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I'm doing some research about how to troubleshoot local memory pressure. Correct me if I'm wrong but as I understand it is that SQL Server uses a CLOCK algorithm for the cache- and userstores. Each clock has two hands, an external and an internal.

My interest is for the internal clock hand. If a worker that accesses a cache notices that a cache is greater than a certain percentage of memory, the internal clock hand starts to free memory for that cache.

Using the dmv dm_os_memory_cache_clock_hands I can see information about the clock hands. The column rounds_count represents how many times the clock hands scanned the entire cache. last_tick_time is the time the hand last moved. round_start_time is time of the last sweep.

What is the difference between last_tick_time and round_start_time? Is the cache not cleaned when the hand is moved?

How many entries get removed with each tick of the clock?

Can somebody helps me understanding the working of this clock algorithm in SQL Server?

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Correct me if I'm wrong but as I understand it is that SQL Server uses a CLOCK algorithm for the cache- and userstores. Each clock has two hands, an external and an internal.

Yep, almost like what you have said but let me add something more. Cache and Userstores shares common costing and algorithm called as Least Recently Used(LRU) algorithm. This LRU mechanism has what is called as "clock algorithm". This algorithm has what is called as "hands". There are various eviction policies which work inside SQl Server to remove "old" entries from SQL Server caches and to help this SQL Server has 2 clock hands:

  1. External: Implements Global policy

  2. Internal: Implements local policy

Policy is something which you can consider as rule when dealing with removing old entries from caches.

If a worker that accesses a cache notices that a cache is greater than a certain percentage of memory, the internal clock hand starts to free memory for that cache.

There is lot more that happens it is not like that internal clock will "only" free memory by removing old entries after total memory utilized is greater than certain percentage, LRU and internal memory pressure is also taken into the account.

What is the difference between last_tick_time and round_start_time? Is the cache not cleaned when the hand is moved?

last_tick_time - time when a clock hand moved last.

round_start_time - time when a clock hand started current round. The round which it did to sweep the caches.

How many entries get removed with each tick of the clock?

There is no predefined value, after LRU algorithm has done its task other thread would see how many entries in cache are "old" and then would remove it. If there is memory pressure the value may increase and the sweeping may happen too often.

Can somebody helps me understanding the working of this clock algorithm in SQL Server

Slava Oaks from Microsoft has already written a lot about it. I will quote from his blog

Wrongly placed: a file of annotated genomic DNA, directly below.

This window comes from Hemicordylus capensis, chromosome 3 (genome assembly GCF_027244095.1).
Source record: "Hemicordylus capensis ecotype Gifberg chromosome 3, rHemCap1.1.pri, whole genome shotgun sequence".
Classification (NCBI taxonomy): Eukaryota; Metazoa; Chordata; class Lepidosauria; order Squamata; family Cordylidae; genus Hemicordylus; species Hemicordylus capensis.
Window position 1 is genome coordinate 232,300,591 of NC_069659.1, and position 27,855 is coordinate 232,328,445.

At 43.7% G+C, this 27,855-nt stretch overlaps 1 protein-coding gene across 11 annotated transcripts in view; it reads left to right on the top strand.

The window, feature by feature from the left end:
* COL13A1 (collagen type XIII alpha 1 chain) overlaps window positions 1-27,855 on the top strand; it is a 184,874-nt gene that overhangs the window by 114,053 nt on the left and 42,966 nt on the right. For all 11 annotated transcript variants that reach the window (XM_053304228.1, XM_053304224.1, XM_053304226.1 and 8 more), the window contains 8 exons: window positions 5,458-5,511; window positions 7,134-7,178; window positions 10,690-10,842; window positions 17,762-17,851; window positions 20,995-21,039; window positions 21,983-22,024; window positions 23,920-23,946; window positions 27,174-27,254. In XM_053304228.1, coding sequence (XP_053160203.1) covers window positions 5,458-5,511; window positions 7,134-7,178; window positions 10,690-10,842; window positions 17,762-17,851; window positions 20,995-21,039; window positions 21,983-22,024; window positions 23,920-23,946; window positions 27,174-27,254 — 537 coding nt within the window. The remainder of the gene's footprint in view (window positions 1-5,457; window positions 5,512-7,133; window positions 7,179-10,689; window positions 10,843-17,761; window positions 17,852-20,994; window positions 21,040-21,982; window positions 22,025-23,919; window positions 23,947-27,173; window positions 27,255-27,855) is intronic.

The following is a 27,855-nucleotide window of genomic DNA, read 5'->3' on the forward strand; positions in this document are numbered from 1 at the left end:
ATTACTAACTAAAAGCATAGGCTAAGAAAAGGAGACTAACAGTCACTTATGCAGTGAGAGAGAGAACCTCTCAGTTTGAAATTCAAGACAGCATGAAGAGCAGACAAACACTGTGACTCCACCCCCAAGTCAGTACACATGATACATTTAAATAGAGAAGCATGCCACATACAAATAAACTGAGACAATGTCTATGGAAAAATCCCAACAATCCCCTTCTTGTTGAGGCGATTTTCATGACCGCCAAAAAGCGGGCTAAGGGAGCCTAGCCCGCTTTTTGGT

In SQL Server 2005 we introduced new common caching frameworkAll caches except for Buffer Pool leverage it. The framework consist of set of stores and ResourceMonitor. There are three types of stores: cache store, user store (the name here is related to internal usage of the store - it does not have to do anything with a user) and object store. Both cache and user stores share common LRU mechanism and leverage common costing. Procedure cache is an example of a cache store and metadata cache is an example of a user store. Object stores are just pools of memory blocks and don't require either LRU nor costing. Network library leverage object store for pooling network buffers.

Store's LRU mechanism is a rather simple - we use variation of thoroughly discussed in operating system's literature clock algorithm. As you remember clock algorithm has a hand. When hand moves it decreases a cost of an entry. Once cost of an entry reaches 0, the entry can be discarded from the cache. Cost gets reset whenever an entry is reused. When dealing with multiple caches a designer has to take into account global and local eviction policies. Global policies consider global picture and enable running of LRU, clock algorithm, across all the caches. In its turn, local policies look at the local resource consumption only and run LRU for a given cache only.

In order to satisfy global and local policies SQL Server's stores implement two hands: external and internal (please don't confuse a clock hand names with types of memory pressure. There is no connection!). External clock hand implements global policy and internal clock hand implements local policy. Even though every cache has its own external hand, external hands move "synchronously" - one at a time. Their task is to simulate global hand.

Additional Reading: The Clock Hands of Buffer cache

  • a clock hand move is triggered when there is memory pressure. I assume that only a small part of the cache is checked till the pressure is gone. And when the clock has checked all the entries the rounds_count is augmented? – Frederik Vanderhaegen Nov 12 '18 at 11:30
  • Clock hands are triggered when there is memory pressure but I believe all entries are scanned to check when it was last used and if it can be removed to create space for new entries, and yes the rounds_count is incremented after every run – Shanky Nov 12 '18 at 12:47

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